Julie very kindly included me in this project and has opened many doors for me since then.
I am so grateful to her and can highly recommend this important text for anyone who wishes to read about the Old Testament and engage issues of human dignity and ethics.
Read more about the book here: http://www.amazon.com/Restorative-Readings-Testament-Ethics-Dignity/dp/1625647212
These are important times in our nation as students across the country express their voice on issues of economic justice - here the #StelliesFeesMustFall students are visiting the Faculty of Theology.
Our colleague and comrade Thando Joka made a challenging and strong statement as a student of the faculty concerning the steep increase in university fees for 2016 and access to education for all.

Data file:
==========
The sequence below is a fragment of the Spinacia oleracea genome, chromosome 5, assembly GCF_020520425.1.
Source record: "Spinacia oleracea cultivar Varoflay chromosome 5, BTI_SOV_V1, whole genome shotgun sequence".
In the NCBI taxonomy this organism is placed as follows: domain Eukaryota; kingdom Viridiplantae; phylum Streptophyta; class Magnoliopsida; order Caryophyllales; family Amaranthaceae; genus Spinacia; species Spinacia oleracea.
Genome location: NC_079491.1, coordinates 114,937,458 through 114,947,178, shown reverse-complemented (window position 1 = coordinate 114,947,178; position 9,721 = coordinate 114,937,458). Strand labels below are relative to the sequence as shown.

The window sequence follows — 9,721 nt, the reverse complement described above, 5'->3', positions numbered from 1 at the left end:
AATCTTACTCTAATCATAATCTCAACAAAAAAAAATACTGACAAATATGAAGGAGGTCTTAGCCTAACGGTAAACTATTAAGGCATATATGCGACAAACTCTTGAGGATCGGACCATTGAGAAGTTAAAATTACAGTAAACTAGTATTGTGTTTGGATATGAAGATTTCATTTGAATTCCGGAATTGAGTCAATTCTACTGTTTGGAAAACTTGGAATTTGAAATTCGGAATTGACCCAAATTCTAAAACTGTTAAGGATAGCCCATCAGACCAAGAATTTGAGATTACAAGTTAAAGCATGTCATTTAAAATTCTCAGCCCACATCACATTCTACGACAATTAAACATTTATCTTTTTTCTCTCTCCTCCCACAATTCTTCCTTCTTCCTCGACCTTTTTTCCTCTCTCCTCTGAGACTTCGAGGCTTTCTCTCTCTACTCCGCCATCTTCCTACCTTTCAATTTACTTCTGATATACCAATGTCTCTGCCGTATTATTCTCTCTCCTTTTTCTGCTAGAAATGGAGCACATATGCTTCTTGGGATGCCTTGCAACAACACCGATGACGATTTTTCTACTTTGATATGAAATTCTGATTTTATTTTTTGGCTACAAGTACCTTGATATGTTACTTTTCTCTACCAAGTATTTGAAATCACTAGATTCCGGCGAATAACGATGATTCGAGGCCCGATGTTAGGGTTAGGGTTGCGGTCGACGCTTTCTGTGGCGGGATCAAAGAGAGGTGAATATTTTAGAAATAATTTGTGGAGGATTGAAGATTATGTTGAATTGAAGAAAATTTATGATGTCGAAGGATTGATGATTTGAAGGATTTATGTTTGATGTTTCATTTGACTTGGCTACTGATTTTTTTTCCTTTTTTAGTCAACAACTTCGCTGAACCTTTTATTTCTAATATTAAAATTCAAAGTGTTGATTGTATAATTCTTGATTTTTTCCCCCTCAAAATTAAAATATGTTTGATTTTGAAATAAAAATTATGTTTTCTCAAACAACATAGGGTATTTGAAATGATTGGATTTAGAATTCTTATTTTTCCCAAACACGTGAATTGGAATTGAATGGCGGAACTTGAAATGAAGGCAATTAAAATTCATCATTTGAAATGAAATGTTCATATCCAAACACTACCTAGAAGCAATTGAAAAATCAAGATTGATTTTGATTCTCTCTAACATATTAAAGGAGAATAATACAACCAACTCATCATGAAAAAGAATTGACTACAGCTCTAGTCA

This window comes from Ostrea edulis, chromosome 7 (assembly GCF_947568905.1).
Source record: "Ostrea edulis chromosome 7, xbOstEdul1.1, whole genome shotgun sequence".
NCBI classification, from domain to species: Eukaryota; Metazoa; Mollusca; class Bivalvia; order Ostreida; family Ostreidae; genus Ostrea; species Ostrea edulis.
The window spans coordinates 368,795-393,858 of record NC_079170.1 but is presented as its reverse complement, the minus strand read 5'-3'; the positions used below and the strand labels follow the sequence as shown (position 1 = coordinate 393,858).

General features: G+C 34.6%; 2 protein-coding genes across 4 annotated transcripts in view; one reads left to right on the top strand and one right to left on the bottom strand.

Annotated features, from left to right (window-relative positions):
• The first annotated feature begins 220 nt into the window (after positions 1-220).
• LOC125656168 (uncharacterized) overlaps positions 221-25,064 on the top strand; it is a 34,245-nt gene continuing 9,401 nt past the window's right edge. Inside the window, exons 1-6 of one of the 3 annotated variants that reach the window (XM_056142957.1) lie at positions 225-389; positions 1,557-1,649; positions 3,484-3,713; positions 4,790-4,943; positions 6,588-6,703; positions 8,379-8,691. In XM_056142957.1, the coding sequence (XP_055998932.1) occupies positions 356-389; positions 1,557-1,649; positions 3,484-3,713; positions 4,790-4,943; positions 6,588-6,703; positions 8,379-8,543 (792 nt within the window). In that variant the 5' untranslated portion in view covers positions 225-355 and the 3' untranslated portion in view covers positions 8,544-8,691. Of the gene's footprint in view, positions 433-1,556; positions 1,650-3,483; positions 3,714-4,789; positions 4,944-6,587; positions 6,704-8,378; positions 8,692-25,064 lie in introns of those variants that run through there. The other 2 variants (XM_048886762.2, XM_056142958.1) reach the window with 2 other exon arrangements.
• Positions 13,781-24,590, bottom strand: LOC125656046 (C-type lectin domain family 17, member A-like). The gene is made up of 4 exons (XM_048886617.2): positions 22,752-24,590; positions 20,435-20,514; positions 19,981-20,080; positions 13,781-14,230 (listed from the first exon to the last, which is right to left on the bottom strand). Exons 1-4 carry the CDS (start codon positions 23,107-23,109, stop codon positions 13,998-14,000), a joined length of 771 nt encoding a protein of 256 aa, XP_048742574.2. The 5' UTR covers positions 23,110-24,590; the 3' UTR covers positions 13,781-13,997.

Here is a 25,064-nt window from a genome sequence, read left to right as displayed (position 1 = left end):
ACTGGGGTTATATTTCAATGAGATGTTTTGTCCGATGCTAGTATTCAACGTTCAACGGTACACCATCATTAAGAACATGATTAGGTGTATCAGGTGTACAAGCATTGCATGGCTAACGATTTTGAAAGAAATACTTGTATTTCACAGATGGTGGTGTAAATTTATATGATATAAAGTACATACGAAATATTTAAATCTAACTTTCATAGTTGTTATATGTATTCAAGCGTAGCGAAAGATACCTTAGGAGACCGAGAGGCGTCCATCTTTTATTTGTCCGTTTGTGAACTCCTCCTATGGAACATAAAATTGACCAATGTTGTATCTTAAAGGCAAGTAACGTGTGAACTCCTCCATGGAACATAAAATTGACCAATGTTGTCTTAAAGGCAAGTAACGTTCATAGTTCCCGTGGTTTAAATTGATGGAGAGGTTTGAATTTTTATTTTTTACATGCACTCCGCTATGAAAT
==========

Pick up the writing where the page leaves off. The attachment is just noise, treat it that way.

Our Dean, Hendrik Bosman, responded by expressing a word welcome to the students and colleagues.
I am convinced that transformation and equality are essential to secure a better future for us all. If we cannot change the current inequality in South Africa, it is unlikely that there will be any place for me or my children in the country's future - white power and white privilege cannot continue. It will not be tolerated. We have to find ways of to make this nation a better place for us all.
I am not sure exactly what the answer is to these complex issues - but I can identify some of the problems. That is not a bad place to start. There are probably many answers, and many solutions. But there are some things that I can do, and must do.
How is it possible that some of us can live with 'too much' when others do not even have enough to survive? If you are interested in reading something that I wrote on the Christian faith and economics you can download and read this chapter that I wrote in a book some years ago. Here is the reference: